When Lent Feels Like a Sticky Walmart Floor


Next week I’m leaving Atlanta and moving to New York. 

I can’t tell you how many times I’ve sat down to write this. I wanted so badly to be eloquent and profound, but I’ve struggled to find the words to describe this moment accurately. 

In a lot of ways, post-graduate life has felt a lot like sitting on the sticky floor of a suburban Walmart… like a toddler straying a little too far from his anchor; so overwhelmed by his lostness the only thing he can do is hide in a rack of cheap graphic-tees and wait to be found. 

But I’ve since realized, my problem wasn’t feeling lost, it was feeling like I shouldn’t be. 

In my pursuit of a meaningful life, one where I never felt lost, I analyzed every aspect of myself and the world around me. I wanted to ensure a perfect future, one devoid of pain. Yet, in my angsty attempt to create that, I spent a lot of time missing out on the present… forgetting the future is built on the decisions we make every day to thrive. 

There's a laundry list of reasons why I'm moving to New York, but the most important one is it feels a lot like thriving. 

Aside from freelance work, I don’t have a job, just a one-way ticket to LaGuardia (the airport equivalent to a Bud Light-sponsored Nickleback concert), a slowly depleting savings account, a short-term lease in Brooklyn, and a checked bag full of J.Crew clothes I haven’t worn since college.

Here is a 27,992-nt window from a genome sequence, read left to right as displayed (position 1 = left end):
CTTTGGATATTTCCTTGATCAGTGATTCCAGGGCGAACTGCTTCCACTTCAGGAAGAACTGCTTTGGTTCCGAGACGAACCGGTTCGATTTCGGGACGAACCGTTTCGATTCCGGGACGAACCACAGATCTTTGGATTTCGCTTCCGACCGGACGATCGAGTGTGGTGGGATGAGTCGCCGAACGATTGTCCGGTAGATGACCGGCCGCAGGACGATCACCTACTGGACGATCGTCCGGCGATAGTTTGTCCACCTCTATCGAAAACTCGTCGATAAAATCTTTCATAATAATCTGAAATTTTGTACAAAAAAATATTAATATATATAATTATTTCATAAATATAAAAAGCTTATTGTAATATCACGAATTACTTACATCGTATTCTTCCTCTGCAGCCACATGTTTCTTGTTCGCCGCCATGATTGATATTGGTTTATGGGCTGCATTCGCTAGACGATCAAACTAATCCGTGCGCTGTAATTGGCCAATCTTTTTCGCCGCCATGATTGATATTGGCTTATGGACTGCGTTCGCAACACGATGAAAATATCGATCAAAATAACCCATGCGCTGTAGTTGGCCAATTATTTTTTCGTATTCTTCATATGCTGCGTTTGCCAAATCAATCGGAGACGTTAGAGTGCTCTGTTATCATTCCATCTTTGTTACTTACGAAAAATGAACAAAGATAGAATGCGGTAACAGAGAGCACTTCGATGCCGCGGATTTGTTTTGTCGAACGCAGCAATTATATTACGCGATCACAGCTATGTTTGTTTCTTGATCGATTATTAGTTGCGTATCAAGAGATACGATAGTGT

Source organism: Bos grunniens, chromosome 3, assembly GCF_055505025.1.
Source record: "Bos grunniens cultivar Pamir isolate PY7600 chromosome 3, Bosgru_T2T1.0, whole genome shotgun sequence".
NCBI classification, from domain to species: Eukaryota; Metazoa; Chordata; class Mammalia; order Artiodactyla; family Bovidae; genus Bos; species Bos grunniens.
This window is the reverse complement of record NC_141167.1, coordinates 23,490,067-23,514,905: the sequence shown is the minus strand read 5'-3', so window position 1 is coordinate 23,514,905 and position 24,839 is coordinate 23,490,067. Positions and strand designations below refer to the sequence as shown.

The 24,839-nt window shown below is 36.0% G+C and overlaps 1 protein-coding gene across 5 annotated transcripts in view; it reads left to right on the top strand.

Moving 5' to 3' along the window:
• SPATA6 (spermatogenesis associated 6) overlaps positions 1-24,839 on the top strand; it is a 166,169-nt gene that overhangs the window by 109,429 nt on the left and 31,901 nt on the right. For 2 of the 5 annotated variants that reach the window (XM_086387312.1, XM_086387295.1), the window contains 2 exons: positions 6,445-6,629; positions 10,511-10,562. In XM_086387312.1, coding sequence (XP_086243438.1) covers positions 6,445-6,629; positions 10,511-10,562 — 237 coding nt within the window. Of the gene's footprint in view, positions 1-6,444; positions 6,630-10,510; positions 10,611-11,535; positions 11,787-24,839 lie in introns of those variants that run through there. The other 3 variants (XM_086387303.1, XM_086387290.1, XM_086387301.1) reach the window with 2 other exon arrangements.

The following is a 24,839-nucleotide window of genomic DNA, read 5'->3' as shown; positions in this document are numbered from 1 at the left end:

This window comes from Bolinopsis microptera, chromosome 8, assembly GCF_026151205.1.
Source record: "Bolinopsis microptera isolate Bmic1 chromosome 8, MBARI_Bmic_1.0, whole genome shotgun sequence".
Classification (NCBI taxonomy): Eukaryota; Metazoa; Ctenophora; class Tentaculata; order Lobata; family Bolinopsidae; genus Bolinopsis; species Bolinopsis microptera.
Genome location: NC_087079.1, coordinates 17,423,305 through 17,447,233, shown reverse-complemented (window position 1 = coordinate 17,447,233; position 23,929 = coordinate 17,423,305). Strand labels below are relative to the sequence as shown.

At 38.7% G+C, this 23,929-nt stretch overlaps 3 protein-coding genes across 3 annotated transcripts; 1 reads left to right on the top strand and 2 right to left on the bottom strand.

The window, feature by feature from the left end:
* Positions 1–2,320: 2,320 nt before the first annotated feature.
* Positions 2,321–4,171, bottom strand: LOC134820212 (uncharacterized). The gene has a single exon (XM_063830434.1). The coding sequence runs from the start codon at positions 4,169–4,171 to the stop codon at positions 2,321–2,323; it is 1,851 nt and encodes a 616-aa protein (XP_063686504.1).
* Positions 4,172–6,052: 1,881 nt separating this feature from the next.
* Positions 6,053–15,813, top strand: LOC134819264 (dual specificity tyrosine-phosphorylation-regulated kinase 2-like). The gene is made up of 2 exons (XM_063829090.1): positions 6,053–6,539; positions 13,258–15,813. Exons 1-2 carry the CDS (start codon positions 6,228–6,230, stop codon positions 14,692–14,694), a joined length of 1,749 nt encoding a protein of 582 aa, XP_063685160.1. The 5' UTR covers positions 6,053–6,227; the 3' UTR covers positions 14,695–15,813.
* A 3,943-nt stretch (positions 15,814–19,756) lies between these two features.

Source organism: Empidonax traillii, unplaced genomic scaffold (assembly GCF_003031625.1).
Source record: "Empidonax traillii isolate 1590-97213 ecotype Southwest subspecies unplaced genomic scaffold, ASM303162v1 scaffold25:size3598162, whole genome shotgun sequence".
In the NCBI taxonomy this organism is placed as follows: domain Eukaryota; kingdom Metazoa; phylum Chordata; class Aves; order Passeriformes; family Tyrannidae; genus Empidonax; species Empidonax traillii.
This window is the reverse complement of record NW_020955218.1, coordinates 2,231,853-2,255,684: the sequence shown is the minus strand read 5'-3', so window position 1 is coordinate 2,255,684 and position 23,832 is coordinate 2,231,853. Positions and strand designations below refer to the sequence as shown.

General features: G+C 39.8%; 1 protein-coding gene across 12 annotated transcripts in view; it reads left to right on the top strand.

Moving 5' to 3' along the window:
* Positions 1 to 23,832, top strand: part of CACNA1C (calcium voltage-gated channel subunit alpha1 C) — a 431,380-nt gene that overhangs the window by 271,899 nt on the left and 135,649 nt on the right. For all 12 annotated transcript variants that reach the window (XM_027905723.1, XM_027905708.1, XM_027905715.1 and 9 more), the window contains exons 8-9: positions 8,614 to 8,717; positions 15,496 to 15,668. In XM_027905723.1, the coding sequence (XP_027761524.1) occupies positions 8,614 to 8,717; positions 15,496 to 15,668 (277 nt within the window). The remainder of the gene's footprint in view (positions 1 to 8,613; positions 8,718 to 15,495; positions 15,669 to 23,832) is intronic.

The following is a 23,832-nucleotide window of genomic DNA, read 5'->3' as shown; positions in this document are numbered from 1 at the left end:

I don’t know what’s next, but instead of that being scary, it’s exciting. Because, despite the challenges of the last three years, in the midst of all the transition and change, I’ve discovered I have so many people on my team. I have a family who loves me, fierce friends who support me, and a cat that likes me sometimes. Thus, regardless of what happens in New York, or anywhere else life takes me in the world, Atlanta is home, and it always will be. 

It feels fitting to move to New York City and begin a new chapter the day after Easter–a holiday marking the end of Lent–the pensive season celebrated by the Church for millennia and defined by wondering, doubting, and all the pains of waiting. 

While there's a lot that remains unclear, I think the most significant part of growing up is realizing from where your courage comes. Uncertainty doesn’t have to be your identity; you can not know where you’re going and still know who you are. 

So, here’s to 26 - to no healthcare and new adventures; overpriced coffee and Brooklyn bodegas. 

Here’s to feeling a little bit lost but a little bit free. 

See you soon, Manhattan.